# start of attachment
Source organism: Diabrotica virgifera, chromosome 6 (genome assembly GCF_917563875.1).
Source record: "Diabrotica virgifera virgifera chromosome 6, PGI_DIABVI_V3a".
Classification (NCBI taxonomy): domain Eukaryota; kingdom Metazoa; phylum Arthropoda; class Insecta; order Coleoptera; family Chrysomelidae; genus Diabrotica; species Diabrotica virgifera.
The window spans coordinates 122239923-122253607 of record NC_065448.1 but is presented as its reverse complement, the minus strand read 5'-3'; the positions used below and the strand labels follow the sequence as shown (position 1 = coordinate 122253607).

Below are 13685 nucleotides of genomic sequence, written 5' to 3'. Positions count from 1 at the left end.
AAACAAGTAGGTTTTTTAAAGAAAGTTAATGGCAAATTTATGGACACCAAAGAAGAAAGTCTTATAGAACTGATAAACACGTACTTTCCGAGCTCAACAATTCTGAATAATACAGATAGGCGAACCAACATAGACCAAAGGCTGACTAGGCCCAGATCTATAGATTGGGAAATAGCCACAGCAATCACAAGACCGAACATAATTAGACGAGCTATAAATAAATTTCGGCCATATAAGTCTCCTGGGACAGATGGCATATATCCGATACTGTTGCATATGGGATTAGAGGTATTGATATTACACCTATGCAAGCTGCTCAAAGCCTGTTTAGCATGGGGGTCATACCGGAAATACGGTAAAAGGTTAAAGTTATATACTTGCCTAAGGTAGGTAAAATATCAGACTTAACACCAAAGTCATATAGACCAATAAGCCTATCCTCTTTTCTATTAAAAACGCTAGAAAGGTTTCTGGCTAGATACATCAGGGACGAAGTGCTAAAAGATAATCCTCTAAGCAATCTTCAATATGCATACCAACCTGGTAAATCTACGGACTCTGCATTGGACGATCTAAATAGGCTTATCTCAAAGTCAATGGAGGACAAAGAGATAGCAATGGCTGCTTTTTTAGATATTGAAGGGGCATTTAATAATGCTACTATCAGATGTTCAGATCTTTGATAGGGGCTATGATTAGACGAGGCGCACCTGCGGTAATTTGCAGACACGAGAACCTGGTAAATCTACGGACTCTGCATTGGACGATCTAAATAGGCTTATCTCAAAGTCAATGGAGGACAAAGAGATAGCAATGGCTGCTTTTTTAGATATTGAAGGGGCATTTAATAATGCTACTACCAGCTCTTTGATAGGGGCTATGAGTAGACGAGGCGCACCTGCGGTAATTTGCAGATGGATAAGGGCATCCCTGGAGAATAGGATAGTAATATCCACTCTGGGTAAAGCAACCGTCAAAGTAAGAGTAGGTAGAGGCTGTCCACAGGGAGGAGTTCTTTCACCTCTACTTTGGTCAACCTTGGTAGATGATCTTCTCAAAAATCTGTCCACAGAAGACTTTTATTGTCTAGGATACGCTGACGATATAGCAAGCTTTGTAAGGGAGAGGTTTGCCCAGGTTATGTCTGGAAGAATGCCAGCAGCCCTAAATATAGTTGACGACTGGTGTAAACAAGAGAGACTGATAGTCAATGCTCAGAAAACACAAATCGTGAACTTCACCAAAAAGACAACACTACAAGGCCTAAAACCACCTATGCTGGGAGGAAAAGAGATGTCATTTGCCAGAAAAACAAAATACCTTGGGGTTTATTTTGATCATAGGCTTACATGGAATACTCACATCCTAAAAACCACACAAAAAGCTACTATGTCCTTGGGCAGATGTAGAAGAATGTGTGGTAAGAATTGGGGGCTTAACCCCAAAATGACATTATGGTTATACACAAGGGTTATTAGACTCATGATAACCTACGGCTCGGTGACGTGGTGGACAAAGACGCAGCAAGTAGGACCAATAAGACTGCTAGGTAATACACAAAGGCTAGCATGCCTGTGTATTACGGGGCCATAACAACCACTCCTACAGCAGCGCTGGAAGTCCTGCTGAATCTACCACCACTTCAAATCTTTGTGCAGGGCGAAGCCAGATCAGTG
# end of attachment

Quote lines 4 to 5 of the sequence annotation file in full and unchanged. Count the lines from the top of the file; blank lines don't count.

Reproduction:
The window spans coordinates 122239923-122253607 of record NC_065448.1 but is presented as its reverse complement, the minus strand read 5'-3'; the positions used below and the strand labels follow the sequence as shown (position 1 = coordinate 122253607).

Below are 13685 nucleotides of genomic sequence, written 5' to 3'. Positions count from 1 at the left end.